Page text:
In the Kitchen: Broom Blossom Pickles



The hillsides and road edges are vibrant yellow here at the moment with the blooms of the broom bushes (Cytisus scoparius – Scotch, or Common Broom).

The flowers have an interesting flavour, and I like to pickle a few jars for use on salads through out the year.

As with any wild food, don’t assume it’s safe to eat just because a random internet stranger tells you so. Broom does have a question mark over it, particularly in quantity or for those with high blood pressure or possibly pregnant, so please do your own research. I feel that a few flowers occasionally are unlikely to be a problem for the vast majority of us and these pickled flowers are something you’d be unlikely to consume huge quantities of.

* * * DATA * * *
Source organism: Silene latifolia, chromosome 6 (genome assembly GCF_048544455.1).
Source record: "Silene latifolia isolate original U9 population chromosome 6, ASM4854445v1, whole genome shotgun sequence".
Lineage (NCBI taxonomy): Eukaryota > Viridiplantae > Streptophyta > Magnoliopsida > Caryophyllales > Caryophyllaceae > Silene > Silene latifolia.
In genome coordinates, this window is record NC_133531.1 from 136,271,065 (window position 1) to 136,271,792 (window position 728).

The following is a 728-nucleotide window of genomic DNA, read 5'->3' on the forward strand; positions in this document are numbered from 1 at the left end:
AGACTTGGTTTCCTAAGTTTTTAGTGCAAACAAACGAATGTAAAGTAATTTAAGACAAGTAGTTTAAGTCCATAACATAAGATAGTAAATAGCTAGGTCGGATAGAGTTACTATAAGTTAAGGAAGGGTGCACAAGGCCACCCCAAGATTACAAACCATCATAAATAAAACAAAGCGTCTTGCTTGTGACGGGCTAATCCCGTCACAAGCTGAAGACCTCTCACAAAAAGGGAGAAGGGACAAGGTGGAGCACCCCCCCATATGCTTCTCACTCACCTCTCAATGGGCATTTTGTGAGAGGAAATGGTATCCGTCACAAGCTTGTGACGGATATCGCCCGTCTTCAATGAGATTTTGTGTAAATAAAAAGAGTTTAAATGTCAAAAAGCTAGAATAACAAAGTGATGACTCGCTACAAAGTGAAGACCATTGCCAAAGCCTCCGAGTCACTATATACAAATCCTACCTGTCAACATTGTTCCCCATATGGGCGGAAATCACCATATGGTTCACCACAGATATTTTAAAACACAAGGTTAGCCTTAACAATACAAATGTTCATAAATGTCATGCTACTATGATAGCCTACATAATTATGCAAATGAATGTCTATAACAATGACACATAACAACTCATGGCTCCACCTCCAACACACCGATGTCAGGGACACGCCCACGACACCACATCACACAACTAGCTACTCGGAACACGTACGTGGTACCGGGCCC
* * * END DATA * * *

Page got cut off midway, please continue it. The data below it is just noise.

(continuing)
For my rather delicious pickled broom blossoms I use only the unopened flowers. The opened flowers taste just as good but don’t stand up to being pickled as well so don’t give an attractive result.

Broom blossom



I make up a vinegar to taste by diluting a little with water and adding salt, sugar, chilli, dried garlic flakes and black peppercorns. I make my own fruit scrap vinegar (learn how here), but any pale vinegar will do.  Pack a sterilised jar with flowers, heat the vinegar solution to boiling point, cover the flowers completely with the hot vinegar solution then put the lid on tightly and stand the jar on it’s lid until cool. Something kept in a solution containing vinegar, salt AND sugar should keep with no difficulties, but vacuum sealing is an extra failsafe if you are intending on storing. Good sense suggests that you should store sealed somewhere cool and dark, and in the fridge or similar cool spot once opened, ensuring that the flowers remain covered in liquid.

I included some other uses for broom in a previous post. Take a look here.





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